News

ACCESSION NUMBER:264337

FILE ID:TXT201

DATE:01/26/93

TITLE:CLINTON -- U.S. WILL STAY WITH IRAQ POLICY (01/26/93)

TEXT:*93012601.TXT

CLINTON -- U.S. WILL STAY WITH IRAQ POLICY



(VOA Editorial)  (400)

(Following is an editorial, broadcast by the Voice of America January 26,

reflecting the views of the U.S. government.)



The new administration of President Bill Clinton has made it clear in

both words and deeds that it will continue to insist that Iraq comply with

U.N. Security Council resolutions.  The day after President Clinton took

office, an Iraqi missile battery used its radar in a hostile manner to

track American planes patrolling the "no-fly" zone in northern Iraq.  In

accordance with previously established rules of engagement, the American

planes attacked the Iraqi missile site.  A similar incident took place the

next day.



President Clinton stressed that United States policy on Iraq will not

change.  "It is the American policy," he said, "and that is what we are

going to stay with."



Secretary of State Warren Christopher also stressed the continuity of U.S.

policy toward Iraq.  "The United States intends to protect our pilots in

the 'no-fly' zone," he said.  "The Iraqis know perfectly well what it takes

to comply with the U.N. resolutions and with the establishment of the

'no-fly' zones."   Secretary Christopher said the U.S. attack on the

missile site shows the determination with which the Clinton administration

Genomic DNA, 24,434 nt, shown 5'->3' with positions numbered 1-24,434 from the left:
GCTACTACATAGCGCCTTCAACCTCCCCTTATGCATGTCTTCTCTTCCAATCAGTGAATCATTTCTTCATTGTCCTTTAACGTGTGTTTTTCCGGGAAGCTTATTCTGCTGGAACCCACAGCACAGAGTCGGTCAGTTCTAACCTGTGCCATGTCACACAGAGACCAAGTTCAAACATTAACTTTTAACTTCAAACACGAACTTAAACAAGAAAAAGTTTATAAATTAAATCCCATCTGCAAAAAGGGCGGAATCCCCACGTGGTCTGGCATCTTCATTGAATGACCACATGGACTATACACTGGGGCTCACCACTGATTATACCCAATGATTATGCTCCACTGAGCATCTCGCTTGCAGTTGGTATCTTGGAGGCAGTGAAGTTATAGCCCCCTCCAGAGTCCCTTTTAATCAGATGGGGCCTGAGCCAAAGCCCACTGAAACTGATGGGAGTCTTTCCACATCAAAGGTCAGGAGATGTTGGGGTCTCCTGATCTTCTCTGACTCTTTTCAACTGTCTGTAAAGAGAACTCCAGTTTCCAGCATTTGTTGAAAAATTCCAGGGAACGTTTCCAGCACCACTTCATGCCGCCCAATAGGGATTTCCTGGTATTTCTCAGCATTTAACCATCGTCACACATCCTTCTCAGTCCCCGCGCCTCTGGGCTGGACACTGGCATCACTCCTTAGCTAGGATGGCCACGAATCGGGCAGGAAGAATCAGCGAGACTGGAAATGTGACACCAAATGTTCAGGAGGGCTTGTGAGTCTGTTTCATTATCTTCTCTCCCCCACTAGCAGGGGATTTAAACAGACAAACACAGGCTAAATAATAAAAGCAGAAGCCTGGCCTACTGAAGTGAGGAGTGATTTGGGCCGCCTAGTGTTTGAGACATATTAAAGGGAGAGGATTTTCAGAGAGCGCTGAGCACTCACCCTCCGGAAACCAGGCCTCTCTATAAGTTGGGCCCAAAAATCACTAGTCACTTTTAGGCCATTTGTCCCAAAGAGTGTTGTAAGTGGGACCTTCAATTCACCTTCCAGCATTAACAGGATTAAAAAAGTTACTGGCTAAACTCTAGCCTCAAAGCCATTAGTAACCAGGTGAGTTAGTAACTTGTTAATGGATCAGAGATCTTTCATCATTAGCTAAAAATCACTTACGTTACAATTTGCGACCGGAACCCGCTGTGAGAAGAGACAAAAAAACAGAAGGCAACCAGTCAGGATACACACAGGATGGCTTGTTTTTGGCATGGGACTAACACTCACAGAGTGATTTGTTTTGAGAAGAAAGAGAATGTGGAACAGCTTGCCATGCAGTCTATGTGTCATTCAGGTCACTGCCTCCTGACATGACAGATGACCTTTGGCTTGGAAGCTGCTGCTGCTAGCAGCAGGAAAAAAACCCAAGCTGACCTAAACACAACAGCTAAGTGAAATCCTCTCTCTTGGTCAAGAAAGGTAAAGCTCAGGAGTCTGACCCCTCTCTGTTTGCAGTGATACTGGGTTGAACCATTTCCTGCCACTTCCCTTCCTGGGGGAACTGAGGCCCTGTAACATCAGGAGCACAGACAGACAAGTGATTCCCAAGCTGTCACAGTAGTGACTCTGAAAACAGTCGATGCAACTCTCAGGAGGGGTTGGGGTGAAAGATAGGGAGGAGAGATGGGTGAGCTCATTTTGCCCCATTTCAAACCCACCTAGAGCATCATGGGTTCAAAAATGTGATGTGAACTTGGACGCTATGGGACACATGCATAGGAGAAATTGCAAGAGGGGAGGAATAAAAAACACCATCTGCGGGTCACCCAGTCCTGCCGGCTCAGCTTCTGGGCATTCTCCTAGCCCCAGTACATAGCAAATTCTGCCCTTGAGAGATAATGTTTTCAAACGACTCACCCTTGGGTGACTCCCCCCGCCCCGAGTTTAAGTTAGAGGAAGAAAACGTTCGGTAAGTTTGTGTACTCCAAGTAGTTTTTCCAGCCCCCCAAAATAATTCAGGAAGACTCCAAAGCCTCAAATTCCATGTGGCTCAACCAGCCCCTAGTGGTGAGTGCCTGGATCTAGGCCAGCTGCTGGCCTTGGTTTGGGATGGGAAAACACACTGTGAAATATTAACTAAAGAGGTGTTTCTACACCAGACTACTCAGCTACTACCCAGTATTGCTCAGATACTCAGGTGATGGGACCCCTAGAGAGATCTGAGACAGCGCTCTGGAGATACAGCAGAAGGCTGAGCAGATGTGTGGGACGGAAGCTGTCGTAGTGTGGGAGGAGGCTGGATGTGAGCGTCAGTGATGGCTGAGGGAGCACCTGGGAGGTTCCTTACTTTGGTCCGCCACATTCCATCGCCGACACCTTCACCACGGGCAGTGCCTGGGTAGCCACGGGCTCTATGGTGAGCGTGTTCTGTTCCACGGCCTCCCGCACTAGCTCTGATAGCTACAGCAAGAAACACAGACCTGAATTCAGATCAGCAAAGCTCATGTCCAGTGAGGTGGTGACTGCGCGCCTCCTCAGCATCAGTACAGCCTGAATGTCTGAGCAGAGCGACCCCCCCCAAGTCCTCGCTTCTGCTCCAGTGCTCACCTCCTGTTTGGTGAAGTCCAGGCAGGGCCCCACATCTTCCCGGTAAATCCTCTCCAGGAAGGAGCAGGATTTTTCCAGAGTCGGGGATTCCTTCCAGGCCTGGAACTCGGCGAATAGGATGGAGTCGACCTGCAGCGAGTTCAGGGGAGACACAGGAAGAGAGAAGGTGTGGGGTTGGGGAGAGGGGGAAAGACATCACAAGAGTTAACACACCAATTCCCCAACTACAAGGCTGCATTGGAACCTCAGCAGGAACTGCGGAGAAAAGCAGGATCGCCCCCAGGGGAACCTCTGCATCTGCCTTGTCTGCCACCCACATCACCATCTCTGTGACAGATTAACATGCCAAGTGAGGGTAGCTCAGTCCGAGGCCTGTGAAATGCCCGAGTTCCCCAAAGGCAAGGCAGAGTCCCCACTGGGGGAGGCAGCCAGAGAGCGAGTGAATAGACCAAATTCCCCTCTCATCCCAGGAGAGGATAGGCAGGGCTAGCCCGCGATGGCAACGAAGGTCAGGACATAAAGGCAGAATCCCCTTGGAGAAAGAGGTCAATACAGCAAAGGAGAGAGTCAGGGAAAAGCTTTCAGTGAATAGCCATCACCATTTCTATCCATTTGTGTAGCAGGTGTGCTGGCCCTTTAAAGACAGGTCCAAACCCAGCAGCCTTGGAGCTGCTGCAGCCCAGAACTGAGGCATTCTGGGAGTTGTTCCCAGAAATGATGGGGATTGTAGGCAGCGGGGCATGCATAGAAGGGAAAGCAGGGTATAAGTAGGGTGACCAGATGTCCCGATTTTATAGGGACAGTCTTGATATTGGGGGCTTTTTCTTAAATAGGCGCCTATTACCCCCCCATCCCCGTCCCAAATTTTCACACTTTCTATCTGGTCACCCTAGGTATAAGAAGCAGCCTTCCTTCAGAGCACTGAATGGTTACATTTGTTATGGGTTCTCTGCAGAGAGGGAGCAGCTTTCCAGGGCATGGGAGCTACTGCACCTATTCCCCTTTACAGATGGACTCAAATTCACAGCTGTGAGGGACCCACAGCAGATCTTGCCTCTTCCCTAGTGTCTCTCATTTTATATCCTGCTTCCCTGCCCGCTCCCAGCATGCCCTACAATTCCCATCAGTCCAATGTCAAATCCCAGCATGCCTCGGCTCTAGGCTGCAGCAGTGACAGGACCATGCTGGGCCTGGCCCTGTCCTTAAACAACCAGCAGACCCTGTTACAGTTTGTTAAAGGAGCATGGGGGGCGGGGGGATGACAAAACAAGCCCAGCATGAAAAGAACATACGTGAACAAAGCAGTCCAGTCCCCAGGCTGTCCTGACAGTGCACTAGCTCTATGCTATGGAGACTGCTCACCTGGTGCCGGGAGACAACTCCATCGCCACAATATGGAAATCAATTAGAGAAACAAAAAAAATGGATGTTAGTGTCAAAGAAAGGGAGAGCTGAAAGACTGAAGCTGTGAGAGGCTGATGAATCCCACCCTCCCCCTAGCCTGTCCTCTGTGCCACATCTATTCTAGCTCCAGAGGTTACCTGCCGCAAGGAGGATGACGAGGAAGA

will pursue its policy toward Iraq.



The United States and other members of the international coalition have

established "no-fly" zones in both northern and southern Iraq to protect

coalition pilots helping to monitor Iraqi compliance with U.N. Security

1ouncil Resolution 688.  This resolution demands that Iraq cease

immediately its repression of the Iraqi people.  Earlier this month, after

repeated Iraqi violations of the "no-fly" zones, officials of the United

States, Britain, France and Russia issued a formal warning to Iraq.  When

the warning was ignored, coalition forces took military action.  The

coalition members have made it clear that further actions will depend on

the Iraqi regime's behavior.



As President Clinton said in his inaugural address on January 20, America

"will not shrink from the challenges" it faces in a changing world but will

work with its friends and allies to shape change.  President Clinton said

that when America's "vital interests are challenged, or the will and

conscience of the international community is defied, we will act -- with

peaceful diplomacy whenever possible, with force when necessary."



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